Q: What is the Ethylene Oxide Sterilization Association, Inc. (EOSA)?
A: EOSA is a non-profit organization whose members include medical device manufacturers, sterilization consultants, laboratories, contract sterilizers, and equipment manufacturers with a common interest in promoting the responsible use of ethylene oxide(EO). See ‘Who is EOSA’ page for more information.
Q: What types of activities does EOSA pursue?
A: EOSA monitors and comments on regulatory issues, such as the U.S. Environmental Protection Agency’s (EPA) reregistration of EO, EPA’s draft assessment of the on the carcinogenicity of EO, and the Department of Homeland Security’s draft list of chemicals of interest. EOSA strives to ensure that agencies are aware of EO’s critical use as a sterilizer for medical and health care purposes. EOSA also works with its members to address specific issues of concern within the industry, such as development of best practices for certain devices or accessibility of personal protection equipment. Perhaps most important, through its annual meetings and conference calls, EOSA provides excellent networking and information sharing opportunities for entities engaged in sterilization processes.
Q: Why is EO important as a sterilizer?
A: EO plays a critical role in antimicrobial sterilization to protect public health. Medical science professionals agree that EO is a critical sterilization technology for medical and health care purposes, and that there do not appear to be any feasible replacements for its use in sterilizing medical devices. EO’s uses include sterilizing certain heat-sensitive and irradiation-sensitive materials, as well as some instruments and devices on-site in hospitals.
Q: Are there hazards associated with EO?
A: From a flammability viewpoint, it is important to note that EO is flammable as a liquid and explosive as a vapor. EO has a wide flammability range from 3 percent to 100 percent. Industrial users of EO are required to comply with many various regulatory requirements from several regulatory agencies and local municipalities.
From a human health aspect, there is a large and impressive body of information on EO, including epidemiology data concerning actual health outcomes for workers exposed to EO. This body of human data includes a retrospective cohort study by the National Institute of Occupational Safety and Health (NIOSH) of more than 18,000 workers from 13 sterilizing facilities, an earlier assessment of the NIOSH cohort and another cohort of workers exposed to EO, and a statistical evaluation of cancer potency estimates based on data from both of these cohorts.
More information on ethylene oxide safety and health effects can be obtained from the various resource links provided on the “Links” page.
It is important to note that any potential harmful effect from EO during the sterilization procedure or afterwards will be contingent on the EO exposure potential. For this reason, it is critically important to control EO exposure adequately.
Q: How do sterilization facilities control EO exposures?
A: Although approaches to control EO exposure differ from facility to facility, there are some common elements. The emphasis at EOSA member facilities is on integrated “cycle design,” and stresses careful air-handling at each potential EO source. The resultant control strategies consist of multi-layered EO containment measures for both the sterilization and aeration chambers, precise air-handling including maintenance of air pressure differentials that direct any EO emissions away from occupied areas, continuous monitoring designed to detect EO concentrations well below the level permitted by the Occupational Safety and Health Administration (OSHA), and use of supplementary respiratory protection during certain operations even when EO levels are otherwise in compliance with OSHA requirements. In general, the systems that flush the chambers after a sterilization or aeration cycle has been completed are totally automated and do not permit worker entry until after the flushing process is complete. At some facilities, there are also automated conveyance systems that move sterilized goods directly to aeration chambers without human intervention. Optimized “cycle design” may include the use of “all-in-one” technology, but also can include conventional cycles, which have been modified to incorporate increased gas washes and aeration times.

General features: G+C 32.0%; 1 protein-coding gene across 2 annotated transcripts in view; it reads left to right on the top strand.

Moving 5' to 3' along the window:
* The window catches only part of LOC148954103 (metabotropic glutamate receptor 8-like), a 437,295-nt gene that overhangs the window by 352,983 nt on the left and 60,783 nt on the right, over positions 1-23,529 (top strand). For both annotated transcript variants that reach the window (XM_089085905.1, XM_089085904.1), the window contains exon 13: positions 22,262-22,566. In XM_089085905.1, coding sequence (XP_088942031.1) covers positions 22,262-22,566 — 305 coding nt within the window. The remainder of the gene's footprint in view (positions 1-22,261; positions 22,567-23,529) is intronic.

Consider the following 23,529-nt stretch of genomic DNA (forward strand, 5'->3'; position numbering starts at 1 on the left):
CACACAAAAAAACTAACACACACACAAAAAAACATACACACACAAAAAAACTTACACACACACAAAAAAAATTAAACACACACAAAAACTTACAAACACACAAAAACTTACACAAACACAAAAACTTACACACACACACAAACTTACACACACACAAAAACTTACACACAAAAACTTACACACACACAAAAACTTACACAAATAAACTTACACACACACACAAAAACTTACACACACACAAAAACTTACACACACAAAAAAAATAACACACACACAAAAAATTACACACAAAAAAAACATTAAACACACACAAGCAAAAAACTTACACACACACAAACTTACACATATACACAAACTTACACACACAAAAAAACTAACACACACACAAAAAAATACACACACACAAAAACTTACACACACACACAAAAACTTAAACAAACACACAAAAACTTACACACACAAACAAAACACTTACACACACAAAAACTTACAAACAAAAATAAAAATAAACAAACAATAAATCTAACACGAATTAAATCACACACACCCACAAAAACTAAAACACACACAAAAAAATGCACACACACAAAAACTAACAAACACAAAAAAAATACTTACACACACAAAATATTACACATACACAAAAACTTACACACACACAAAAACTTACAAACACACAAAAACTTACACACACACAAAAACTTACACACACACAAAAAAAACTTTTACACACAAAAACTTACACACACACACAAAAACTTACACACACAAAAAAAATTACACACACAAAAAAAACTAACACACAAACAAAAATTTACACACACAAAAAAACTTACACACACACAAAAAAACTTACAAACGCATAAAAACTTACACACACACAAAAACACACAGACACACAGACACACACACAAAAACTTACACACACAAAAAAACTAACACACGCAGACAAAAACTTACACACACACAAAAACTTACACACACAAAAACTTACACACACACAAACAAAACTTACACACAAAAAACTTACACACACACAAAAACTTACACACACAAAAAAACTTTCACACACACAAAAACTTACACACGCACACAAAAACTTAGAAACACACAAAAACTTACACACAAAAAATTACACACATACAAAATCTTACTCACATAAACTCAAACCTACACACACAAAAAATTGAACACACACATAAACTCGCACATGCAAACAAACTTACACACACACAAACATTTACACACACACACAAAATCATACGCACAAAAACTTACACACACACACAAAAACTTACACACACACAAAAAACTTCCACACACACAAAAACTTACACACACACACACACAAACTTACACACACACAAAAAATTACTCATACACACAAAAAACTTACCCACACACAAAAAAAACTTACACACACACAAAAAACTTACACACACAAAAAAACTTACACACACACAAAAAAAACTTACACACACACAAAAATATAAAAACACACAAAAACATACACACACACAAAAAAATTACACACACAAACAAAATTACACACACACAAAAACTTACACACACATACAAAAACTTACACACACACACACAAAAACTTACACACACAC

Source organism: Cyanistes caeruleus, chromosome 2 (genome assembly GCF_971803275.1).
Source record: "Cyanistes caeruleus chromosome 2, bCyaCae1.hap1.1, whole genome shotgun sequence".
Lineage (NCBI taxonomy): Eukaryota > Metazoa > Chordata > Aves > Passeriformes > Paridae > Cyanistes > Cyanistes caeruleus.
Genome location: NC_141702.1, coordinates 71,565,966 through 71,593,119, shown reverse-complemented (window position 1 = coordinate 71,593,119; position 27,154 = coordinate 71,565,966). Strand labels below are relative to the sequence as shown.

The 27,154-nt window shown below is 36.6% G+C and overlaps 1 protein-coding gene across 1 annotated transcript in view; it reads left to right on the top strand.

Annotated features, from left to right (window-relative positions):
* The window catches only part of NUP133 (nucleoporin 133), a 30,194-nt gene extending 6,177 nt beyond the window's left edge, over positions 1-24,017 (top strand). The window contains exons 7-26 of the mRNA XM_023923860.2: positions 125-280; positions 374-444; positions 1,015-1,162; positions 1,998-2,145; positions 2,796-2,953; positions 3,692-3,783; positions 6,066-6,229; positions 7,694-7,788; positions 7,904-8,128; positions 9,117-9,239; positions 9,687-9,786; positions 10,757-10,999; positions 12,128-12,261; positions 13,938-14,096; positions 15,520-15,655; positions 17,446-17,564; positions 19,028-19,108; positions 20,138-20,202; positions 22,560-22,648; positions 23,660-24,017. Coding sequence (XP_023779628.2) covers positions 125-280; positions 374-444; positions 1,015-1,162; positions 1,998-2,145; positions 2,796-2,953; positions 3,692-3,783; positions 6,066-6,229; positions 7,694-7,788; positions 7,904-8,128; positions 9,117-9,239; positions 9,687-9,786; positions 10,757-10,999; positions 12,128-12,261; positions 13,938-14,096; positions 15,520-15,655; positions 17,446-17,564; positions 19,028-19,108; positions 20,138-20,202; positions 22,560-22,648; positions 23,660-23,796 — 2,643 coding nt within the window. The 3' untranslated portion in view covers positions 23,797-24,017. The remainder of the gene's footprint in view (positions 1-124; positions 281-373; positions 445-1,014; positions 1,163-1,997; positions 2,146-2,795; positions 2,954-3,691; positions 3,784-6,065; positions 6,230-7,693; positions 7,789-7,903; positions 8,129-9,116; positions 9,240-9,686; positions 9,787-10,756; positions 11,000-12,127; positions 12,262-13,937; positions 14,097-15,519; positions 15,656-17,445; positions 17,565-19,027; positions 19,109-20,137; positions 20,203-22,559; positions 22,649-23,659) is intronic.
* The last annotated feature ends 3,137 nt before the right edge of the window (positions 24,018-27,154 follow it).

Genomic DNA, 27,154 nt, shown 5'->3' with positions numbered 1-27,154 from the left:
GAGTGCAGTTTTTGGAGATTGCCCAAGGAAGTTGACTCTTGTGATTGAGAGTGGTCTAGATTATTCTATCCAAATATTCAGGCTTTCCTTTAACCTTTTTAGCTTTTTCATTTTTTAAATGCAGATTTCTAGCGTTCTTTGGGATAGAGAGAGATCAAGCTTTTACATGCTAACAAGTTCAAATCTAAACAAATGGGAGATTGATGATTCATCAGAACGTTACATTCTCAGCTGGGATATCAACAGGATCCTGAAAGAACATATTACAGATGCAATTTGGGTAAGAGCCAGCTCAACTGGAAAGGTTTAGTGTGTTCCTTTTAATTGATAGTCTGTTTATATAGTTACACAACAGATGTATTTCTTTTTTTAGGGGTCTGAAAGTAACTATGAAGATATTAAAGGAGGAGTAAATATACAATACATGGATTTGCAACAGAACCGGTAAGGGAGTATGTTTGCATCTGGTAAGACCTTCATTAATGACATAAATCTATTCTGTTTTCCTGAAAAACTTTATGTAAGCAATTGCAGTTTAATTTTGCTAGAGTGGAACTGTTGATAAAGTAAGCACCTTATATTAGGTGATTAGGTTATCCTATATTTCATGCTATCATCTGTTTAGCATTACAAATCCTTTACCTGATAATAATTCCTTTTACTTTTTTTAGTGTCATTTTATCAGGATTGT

Q: What is the status of EPA’s review of EO under the Federal Insecticide, Fungicide, and Rodenticide Act (FIFRA)?
A: On May 30, 2007, EPA’s Office of Pesticide Programs (OPP) announced the availability of a revised risk assessment for EO. On July 30, 2007, EOSA submitted comments that described a number of the technical deficiencies in the EPA risk assessment and exposure assessment for EO. EOSA asked EPA to reconsider its decision to issue a final Reregistration Eligibility Decision (RED) for the non-food uses of EO, and to consider several issues before publishing a final RED. EPA has stated its intent to issue a final RED in 2008.
Q: What is the status of EPA’s Integrated Risk Information System (IRIS) assessment of EO?
A: On September 22, 2006, EPA released a document entitled Evaluation of the Carcinogenicity of Ethylene Oxide -- External Review Draft for public comment. EPA’s Office of Research and Development then asked the Science Advisory Board (SAB) to review the draft document and specifically requested comment on three issues: (1) carcinogenic hazard; (2) derivation of a cancer unit risk value for inhalation exposure to EO; and (3) uncertainties associated with the carcinogenicity assessment. SAB convened an EO Review Panel to review the draft document. SAB reviewed the EO Review Panel’s draft report at its October 2-5, 2007, meeting. Once EPA has received and resolved the conclusions of the SAB review, a final document will be completed and posted on the IRIS database.